I feel I could push aside the account I set out to write and instead fill a book—and not a small one—about those years and that world, which is so different from the one I live in now. I remember my mother, standing at the ironing board in her slip, impossibly beautiful in the morning sunshine. I remember my saggy-seated bathing suit, an unattractive loden green, and swimming in Harry’s Pond with my brothers. We used to tell each other the slimy bottom was cowshit, but it was just mud (probably just mud). I remember drowsy afternoons in the one-room West Harlow school, sitting on winter coats in Spelling Corner and trying to get poor stupid Dicky Osgood to get giraffe right. I even remember him saying, “W-W-Why sh-should I have to suh-suh-spell one when I’ll never suh-suh-see one?”

I remember the webwork of dirt roads that crisscrossed our town, and playing marbles in the schoolyard during frigid April recesses, and the sound the wind made in the pines as I lay in my bed, prayers said and waiting for sleep. I remember my father coming out of the garage with a wrench in his hand and his MORTON FUEL OIL cap pulled low on his forehead, blood oozing through the grease on his knuckles. I remember watching Ken MacKenzie introducing Popeye cartoons on The Mighty 90 Show, and how I was forced to give up the TV on the afternoons when Claire and her friends arrived, because they wanted to watch American Bandstand and see what the girls were wearing. I remember sunsets as red as the blood on my father’s knuckles, and how that makes me shiver now.

I remember a thousand other things, mostly good ones, but I didn’t sit down at my computer to put on rose-colored glasses and wax nostalgic. Selective memory is one of the chief sins of the old, and I don’t have time for it. They were not all good things. We lived in the country, and back then, country life was hard. I suppose it still is.

My friend Al Knowles got his left hand caught in his father’s potato grader and lost three fingers before Mr. Knowles could get the balky, dangerous thing turned off. I was there that day, and remember how the belts turned red. I remember how Al screamed.

My father (along with Terry, his faithful if clueless acolyte) got the Road Rocket running—God, what a gorgeous, blasting clatter it made when he revved the engine!—and turned it over to Duane Robichaud, newly painted and with the number 19 emblazoned on its side, to race at the Speedway in Castle Rock. In the first lap of the first heat, the idiot rolled it and totaled it. Duane walked away without a scratch. “Accelerator pedal must have stuck,” he said, grinning his foolish grin, only he said it ass-celerator, and my father said the only ass was the one behind the wheel.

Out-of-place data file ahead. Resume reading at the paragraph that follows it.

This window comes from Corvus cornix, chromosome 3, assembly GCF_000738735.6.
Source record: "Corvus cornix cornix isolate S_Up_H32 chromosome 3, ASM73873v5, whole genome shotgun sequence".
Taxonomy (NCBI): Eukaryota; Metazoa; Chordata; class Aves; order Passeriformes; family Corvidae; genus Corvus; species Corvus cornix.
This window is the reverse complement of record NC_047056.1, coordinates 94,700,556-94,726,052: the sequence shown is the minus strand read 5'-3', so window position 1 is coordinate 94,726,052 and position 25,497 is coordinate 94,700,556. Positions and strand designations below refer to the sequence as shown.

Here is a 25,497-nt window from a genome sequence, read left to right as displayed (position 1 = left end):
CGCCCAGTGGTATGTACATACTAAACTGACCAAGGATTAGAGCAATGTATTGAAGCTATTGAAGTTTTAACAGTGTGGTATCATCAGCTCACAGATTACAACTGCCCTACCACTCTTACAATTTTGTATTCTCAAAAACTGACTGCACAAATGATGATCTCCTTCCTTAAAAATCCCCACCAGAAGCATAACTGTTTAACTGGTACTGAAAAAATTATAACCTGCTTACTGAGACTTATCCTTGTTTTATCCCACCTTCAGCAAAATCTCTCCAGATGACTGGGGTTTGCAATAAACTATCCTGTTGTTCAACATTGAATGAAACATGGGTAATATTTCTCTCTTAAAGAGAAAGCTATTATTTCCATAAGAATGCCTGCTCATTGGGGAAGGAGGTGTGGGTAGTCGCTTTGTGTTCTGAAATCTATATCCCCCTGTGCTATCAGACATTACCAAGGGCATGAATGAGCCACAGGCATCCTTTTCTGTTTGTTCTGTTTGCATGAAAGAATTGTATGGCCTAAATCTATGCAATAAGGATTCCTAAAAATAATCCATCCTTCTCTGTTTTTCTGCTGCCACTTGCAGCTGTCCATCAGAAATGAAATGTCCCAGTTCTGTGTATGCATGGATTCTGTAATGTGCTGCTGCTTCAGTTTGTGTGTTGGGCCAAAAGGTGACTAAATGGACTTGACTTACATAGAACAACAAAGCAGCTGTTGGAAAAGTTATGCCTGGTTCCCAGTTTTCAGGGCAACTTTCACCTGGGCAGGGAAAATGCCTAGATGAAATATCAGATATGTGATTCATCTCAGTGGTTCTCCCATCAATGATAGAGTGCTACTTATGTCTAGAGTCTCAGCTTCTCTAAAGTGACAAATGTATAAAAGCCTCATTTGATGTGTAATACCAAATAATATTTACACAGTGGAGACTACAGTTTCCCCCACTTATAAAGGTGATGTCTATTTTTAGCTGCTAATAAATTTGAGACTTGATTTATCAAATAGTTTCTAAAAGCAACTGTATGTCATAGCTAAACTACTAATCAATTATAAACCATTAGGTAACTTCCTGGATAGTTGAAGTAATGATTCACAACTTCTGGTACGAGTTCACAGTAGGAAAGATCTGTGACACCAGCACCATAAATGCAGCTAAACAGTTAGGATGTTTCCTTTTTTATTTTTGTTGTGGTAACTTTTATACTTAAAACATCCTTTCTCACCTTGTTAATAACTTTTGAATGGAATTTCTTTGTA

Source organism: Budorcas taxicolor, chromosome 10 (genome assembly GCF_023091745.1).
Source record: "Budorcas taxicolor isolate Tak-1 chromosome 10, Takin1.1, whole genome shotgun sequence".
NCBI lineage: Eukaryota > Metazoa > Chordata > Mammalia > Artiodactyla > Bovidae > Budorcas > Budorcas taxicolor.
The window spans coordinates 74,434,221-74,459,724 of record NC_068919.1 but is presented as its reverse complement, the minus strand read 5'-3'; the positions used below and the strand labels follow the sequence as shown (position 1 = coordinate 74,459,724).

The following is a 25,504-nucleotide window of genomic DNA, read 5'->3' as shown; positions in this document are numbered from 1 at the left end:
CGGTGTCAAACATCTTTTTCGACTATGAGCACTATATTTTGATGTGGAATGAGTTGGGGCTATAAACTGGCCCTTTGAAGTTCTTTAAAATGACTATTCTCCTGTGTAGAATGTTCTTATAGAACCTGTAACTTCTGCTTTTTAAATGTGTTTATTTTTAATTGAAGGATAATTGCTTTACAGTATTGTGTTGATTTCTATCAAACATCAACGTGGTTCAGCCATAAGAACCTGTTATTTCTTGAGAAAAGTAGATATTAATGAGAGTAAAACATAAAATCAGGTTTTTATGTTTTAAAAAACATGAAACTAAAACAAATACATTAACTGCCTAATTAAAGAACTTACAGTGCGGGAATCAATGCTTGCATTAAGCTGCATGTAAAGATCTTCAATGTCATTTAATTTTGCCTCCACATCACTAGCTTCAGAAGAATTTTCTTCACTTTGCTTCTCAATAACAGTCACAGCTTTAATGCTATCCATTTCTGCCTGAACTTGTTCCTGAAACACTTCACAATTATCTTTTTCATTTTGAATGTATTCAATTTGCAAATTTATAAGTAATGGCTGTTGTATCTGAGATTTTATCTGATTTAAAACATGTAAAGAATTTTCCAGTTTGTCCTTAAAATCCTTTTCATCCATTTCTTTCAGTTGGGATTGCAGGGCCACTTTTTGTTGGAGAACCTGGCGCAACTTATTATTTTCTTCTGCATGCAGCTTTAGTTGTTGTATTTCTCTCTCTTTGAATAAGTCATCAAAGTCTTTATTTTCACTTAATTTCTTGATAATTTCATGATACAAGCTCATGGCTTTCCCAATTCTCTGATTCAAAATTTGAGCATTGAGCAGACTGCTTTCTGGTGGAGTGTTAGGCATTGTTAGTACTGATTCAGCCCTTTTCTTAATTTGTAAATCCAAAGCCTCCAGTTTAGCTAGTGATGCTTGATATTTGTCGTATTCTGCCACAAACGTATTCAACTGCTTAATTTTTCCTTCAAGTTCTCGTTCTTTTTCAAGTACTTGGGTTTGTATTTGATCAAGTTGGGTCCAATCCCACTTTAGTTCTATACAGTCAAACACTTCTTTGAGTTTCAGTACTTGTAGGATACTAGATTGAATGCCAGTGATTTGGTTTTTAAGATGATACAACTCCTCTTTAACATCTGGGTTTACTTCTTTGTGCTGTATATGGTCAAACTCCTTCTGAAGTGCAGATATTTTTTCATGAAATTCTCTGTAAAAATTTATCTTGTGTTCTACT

“That will teach you to ever trust anything valuable to a Robichaud,” my mother said, and my father stuffed his hands so deep into his pockets that the top of his underwear showed, perhaps to ensure they would not escape and go someplace they weren’t supposed to.

Lenny Macintosh, the postman’s son, lost an eye when he bent down to see why the cherry bomb he’d put in an empty pineapple tin didn’t go off.

My brother Conrad lost his voice.

So, no—they weren’t all good things.

• • •

On the first Sunday that Reverend Jacobs took the pulpit, there were more people present than had been there in all the years fat, white-haired, good-natured Mr. Latoure had kept the church open, preaching his well-meant but obscure sermons and reliably welling up at the eyes on Mother’s Day, which he called Mother’s Sunday (these details came courtesy of my own mother, years later—I barely remembered Mr. Latoure at all). Instead of twenty congregants there were easily four times that number, and I remember how their voices soared during the Doxology: Praise God from Whom all blessings flow, Praise Him ye creatures here below. It gave me goosebumps. Mrs. Jacobs was no slouch on the pedal organ, either, and her blond hair—held back with a plain black ribbon—glowed many colors in the light falling through our only stained glass window.